The New Distance Record: Some Details of the R.A.F. Long‐Range Monoplane and Napier Lion Engine
Aircraft Engineering and Aerospace Technology
Article publication date: 1 March 1933
THE R.A.F. Long — Range Monoplane, piloted by Squadron‐Leader O. R. Gayford and Flight‐Lieutenant G. E. Nicholetts, left Cranwell Aerodrome at 7.15 a.m. on February 6 and landed at Walvis Bay at 4.40 p.m. on February 8, having covered a distance, measured on a Great‐Circle course, of 5,340 statute miles (8,592·06 kilometres). This beat the previous world's distance record of 5,012 miles (8,065·736 kilometres), set up by Messrs. Russel Boardman and John Polando in a Bellanca monoplane with a 300 h.p. Wright J.6 engine, between New York and Istanbul on July 28 to 30, 1931, by 328 miles (526·324 kilometres). The actual distance flown over the track followed by the aeroplane was, of course, considerably more—probably some 5,600 miles. For reference purposes, a map has been prepared, showing three routes: (a) the Great‐Circle Course, over which the distance for record purposes is measured as laid down by the F.A.I. Regulations, shown by a broken line; (b)the route laid down to be followed by the aeroplane before the start, shown by a full line; (c)the approximate track of the aeroplane on the flight as far as this deviated from (b), shown by a dotted line. This has been estimated from the signals received from the pilots, as issued by the Air Ministry, and from their cabled report. The precise locations of the divergencies near Duala and South of Loanda are not, at the time of writing, accurately known and must be treated as approximations only.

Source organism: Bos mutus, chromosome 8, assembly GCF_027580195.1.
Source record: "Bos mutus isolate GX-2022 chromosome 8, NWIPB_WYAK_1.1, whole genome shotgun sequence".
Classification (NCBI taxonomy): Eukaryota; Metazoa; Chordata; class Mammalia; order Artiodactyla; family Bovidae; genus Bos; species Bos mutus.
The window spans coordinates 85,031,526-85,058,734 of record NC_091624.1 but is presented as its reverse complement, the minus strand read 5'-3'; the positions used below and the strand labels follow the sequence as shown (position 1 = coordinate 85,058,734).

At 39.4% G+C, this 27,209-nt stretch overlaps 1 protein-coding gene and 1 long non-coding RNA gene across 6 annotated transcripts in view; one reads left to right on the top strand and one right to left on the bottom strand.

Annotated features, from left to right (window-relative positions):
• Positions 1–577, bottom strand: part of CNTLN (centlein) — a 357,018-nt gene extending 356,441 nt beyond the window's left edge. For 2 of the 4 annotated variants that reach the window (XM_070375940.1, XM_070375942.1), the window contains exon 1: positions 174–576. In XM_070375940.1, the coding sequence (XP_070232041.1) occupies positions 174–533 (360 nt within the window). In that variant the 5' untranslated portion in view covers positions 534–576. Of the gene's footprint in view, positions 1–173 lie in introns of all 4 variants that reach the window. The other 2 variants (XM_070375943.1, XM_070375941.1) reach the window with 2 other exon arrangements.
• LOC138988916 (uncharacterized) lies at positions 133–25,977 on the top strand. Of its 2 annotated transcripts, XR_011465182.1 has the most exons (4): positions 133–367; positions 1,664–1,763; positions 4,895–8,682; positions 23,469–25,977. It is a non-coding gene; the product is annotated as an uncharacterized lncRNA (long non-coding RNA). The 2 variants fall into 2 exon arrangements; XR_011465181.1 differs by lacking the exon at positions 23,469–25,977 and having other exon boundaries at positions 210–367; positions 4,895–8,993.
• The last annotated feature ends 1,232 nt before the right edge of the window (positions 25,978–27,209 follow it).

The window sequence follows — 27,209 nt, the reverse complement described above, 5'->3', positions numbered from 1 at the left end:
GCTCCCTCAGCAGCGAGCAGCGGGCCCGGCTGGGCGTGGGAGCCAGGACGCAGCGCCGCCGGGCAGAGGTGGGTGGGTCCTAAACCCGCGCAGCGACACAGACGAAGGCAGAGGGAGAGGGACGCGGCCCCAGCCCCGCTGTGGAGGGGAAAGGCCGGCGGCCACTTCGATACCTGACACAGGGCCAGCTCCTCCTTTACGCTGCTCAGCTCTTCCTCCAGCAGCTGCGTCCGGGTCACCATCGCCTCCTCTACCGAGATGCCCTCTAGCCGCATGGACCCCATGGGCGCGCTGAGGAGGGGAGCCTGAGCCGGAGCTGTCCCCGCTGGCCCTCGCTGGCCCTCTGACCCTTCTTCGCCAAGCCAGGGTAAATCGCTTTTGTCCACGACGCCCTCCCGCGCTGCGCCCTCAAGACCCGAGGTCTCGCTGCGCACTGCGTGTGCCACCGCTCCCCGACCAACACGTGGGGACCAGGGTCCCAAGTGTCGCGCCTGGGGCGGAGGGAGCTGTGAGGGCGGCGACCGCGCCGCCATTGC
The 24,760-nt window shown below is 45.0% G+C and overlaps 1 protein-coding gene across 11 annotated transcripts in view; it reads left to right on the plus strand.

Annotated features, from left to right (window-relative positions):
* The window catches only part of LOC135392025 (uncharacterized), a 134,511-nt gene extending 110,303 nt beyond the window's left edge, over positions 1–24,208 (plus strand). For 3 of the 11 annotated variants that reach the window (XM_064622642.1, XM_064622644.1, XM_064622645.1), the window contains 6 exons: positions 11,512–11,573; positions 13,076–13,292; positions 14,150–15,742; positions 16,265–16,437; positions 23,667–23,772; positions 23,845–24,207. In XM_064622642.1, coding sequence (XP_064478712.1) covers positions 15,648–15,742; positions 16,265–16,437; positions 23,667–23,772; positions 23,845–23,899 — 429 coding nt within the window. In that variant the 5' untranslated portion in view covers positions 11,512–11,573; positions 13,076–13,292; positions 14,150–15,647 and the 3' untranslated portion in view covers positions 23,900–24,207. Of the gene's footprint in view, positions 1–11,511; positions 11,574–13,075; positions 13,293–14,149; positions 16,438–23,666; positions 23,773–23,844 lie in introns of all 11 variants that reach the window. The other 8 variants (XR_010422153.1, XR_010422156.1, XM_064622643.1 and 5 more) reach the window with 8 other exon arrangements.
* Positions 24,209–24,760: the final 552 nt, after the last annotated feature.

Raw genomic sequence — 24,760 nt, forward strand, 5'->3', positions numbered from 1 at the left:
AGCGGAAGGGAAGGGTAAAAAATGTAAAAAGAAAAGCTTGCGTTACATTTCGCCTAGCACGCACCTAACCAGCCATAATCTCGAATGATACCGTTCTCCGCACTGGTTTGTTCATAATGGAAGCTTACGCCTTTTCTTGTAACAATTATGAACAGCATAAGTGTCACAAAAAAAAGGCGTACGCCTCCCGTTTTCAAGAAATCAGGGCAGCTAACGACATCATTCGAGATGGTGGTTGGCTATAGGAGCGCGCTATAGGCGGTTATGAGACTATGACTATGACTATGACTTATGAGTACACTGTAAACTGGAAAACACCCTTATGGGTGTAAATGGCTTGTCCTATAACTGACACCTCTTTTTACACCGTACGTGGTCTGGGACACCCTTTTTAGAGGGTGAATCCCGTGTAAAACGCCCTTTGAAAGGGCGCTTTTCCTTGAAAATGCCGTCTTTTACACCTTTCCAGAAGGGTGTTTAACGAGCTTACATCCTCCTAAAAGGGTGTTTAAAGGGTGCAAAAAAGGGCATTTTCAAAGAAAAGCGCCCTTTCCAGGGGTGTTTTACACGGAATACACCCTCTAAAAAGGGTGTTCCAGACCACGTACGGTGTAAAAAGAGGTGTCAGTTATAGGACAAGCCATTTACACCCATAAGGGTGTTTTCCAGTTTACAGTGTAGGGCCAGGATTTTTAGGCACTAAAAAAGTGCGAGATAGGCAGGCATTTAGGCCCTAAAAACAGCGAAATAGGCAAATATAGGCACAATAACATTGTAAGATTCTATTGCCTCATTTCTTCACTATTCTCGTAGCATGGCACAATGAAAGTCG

(1933), "The New Distance Record: Some Details of the R.A.F. Long‐Range Monoplane and Napier Lion Engine", Aircraft Engineering and Aerospace Technology, Vol. 5 No. 3, pp. 57-58. https://doi.org/10.1108/eb029663
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